During their first debate last night, neither Al Gore nor George W. Bush ever
uttered the words "single people" -- not even once.Gore continued his "family" mantra
-- using that term at least 13 times during his remarks. In contrast, Bush
specifically referred to "families" once twice.
Gore spoke about
"parents" four times, compared with Bush who used that term only once.
Bush spoke about
"seniors" about a dozen times, while Gore mentioned this group only four times
Bush seemed to use more generic language than Gore
did. The Republican candidate spoke about tax cuts for "everyone" and
expressed concern on more than one occasion for "working people."
In what seemed to be an indirect
appeal to single people, Bush talked over and over again about helping "younger
referred to "younger workers" at least nine times.
Since 40% of the overall full-time work
force is unmarried, probably a majority of "younger workers" fall into this
Bush explained that he wants to give younger workers an opportunity
to personally invest a small percentage of the social security tax taken out of their
paychecks. Money in this personal investment plan would be inheritable.
Under current law, the social security
benefits of workers are forfeited when they die, except that the surviving spouses of
married workers may continue to draw upon these benefits for many additional years.
As a result, married workers receive
a greater return on their social security investments than do unmarried workers.
This has a particularly harsh effect on African American workers since the large majority
of these employees are unmarried and since, as a class, African Americans tend to die
younger than Caucasians, and thus they collect fewer benefits. The personal
investment plan promoted by Bush would eliminate marital status discrimination from this
portion of the social security program and would help eliminate some of the disparity
between African Americans and Caucasians in terms of benefits collected.
Gore hammered away at Bush by
criticizing his tax reduction plans, saying that the Bush formula would disproportionately
help the top one percent of taxpayers. Neither candidate mentioned the fact that
under current law a wealthy person who dies can leave millions of dollars to a spouse
without paying any estate taxes at all -- but an unmarried person who dies can be forced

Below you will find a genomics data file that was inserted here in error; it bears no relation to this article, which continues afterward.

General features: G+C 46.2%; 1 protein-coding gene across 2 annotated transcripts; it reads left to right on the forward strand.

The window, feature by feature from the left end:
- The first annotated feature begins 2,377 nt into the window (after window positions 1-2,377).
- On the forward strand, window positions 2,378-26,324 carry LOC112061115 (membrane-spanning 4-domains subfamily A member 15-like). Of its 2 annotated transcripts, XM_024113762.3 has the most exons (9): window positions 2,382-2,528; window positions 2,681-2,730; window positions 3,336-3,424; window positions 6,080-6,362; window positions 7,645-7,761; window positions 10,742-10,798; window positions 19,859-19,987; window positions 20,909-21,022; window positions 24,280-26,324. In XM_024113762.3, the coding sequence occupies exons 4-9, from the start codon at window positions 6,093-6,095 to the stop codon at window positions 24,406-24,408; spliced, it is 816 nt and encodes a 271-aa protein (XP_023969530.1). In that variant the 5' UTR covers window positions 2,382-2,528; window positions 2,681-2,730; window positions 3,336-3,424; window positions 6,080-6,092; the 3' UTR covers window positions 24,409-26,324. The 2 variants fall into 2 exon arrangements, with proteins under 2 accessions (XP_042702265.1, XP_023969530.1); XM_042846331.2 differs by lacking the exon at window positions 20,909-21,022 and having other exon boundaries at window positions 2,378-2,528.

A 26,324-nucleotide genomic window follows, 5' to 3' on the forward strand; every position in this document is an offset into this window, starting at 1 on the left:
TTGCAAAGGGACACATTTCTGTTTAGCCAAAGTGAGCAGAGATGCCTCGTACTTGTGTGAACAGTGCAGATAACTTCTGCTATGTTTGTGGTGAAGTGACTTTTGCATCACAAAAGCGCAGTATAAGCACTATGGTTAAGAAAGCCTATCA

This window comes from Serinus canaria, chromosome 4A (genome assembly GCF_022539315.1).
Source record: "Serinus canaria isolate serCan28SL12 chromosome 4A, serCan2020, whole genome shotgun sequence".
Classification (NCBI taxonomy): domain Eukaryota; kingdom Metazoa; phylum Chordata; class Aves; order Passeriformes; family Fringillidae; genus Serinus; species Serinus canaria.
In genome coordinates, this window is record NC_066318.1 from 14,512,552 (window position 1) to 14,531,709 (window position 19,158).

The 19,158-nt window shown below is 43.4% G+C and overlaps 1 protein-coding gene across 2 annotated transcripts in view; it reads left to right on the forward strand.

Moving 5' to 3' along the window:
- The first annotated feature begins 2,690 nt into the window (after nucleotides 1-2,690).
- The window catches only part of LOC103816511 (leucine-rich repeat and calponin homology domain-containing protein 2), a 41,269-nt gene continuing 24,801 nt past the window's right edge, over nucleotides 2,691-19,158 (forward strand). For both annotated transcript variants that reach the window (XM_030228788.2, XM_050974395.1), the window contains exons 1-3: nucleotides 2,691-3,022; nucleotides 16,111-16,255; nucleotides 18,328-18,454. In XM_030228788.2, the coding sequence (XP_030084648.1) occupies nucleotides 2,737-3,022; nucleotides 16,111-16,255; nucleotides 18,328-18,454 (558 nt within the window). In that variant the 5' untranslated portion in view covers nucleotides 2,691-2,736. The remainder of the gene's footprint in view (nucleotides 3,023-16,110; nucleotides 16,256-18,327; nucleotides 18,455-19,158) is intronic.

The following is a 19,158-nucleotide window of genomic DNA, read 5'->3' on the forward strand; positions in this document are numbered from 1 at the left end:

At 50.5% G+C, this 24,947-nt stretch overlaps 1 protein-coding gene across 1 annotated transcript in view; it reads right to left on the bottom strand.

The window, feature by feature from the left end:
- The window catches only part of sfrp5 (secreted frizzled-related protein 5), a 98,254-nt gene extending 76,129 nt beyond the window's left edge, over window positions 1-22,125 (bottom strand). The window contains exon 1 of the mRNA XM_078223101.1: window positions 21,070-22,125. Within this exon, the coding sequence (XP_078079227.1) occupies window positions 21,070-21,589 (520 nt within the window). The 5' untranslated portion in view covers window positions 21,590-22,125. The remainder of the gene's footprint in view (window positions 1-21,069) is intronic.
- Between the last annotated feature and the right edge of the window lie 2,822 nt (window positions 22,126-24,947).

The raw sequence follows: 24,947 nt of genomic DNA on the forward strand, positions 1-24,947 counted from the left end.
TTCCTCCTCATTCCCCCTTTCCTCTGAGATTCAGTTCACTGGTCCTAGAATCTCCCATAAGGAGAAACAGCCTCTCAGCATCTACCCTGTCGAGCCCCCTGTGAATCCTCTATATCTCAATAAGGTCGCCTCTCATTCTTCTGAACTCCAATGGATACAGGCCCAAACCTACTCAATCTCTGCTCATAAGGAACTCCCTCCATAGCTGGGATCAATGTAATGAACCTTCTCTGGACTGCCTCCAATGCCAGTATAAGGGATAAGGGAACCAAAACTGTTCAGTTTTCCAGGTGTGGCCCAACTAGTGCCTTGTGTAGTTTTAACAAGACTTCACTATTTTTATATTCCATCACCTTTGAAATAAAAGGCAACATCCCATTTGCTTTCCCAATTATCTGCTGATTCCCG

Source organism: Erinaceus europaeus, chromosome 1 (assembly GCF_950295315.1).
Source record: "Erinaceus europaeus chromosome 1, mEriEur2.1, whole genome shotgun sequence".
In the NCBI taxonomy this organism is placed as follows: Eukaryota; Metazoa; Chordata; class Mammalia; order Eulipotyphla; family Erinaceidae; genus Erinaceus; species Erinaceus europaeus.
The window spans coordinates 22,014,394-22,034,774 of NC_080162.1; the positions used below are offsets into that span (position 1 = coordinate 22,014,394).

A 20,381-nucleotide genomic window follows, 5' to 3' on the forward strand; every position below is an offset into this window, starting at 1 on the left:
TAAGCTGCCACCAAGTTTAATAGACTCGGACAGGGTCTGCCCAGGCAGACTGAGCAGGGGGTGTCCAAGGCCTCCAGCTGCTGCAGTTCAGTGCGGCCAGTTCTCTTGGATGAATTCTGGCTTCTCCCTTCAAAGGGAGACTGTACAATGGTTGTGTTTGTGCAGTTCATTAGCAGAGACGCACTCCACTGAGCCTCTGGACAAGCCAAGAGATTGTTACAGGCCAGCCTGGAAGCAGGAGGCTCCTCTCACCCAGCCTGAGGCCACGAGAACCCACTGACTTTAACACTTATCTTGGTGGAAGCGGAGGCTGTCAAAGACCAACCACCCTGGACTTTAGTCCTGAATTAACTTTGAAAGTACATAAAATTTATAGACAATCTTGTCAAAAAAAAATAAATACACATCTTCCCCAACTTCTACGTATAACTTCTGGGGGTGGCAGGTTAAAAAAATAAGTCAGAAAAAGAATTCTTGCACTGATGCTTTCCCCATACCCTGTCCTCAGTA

to forfeit at much as 60% of his or her estate in federal death taxes.
Bush's proposal to phase out the
so-called death tax would have the effect of eliminating marital status discrimination in
the current estate tax laws. Gore's proposal to reduce estate taxes, rather than
eliminate them altogether, would continue to exempt transfers to a surviving spouse while
imposing a tax on transfers from an unmarried person to a friend or relative.
Both candidates were asked whether
they would keep or repeal the FDA's recent approval of RU-486 -- the so-called morning
after pill to terminate pregnancy. It is likely that this pill will be used more by single women than
Gore flatly stated that he supports the FDA decision.
Bush reluctantly said that although he did not like the FDA's approval of the drug,
he would not seek to overrule it.
Bush did use the term "single mother" once during the debate, arguing
that his tax plans would lower the taxes of these women. Gore did not use the term "single" in any
In the final analysis, Gore seemed to focus his outreach
to parents and families. Bush, on the other hand, used more generic language --
appealing mostly to "everyone" or all "working people" and with a
special emphasis on "younger workers."
Maybe in their next debate, one or both of these
candidates will muster up the courage to use the words "single people."
Some 34% of Republican voters are
unmarried as are some 44% of Democrats. With numbers like these, it seems strange
that the candidates don't speak directly to "single people" and solicit their
Thomas F. Coleman is executive
director of the American Association for Single People.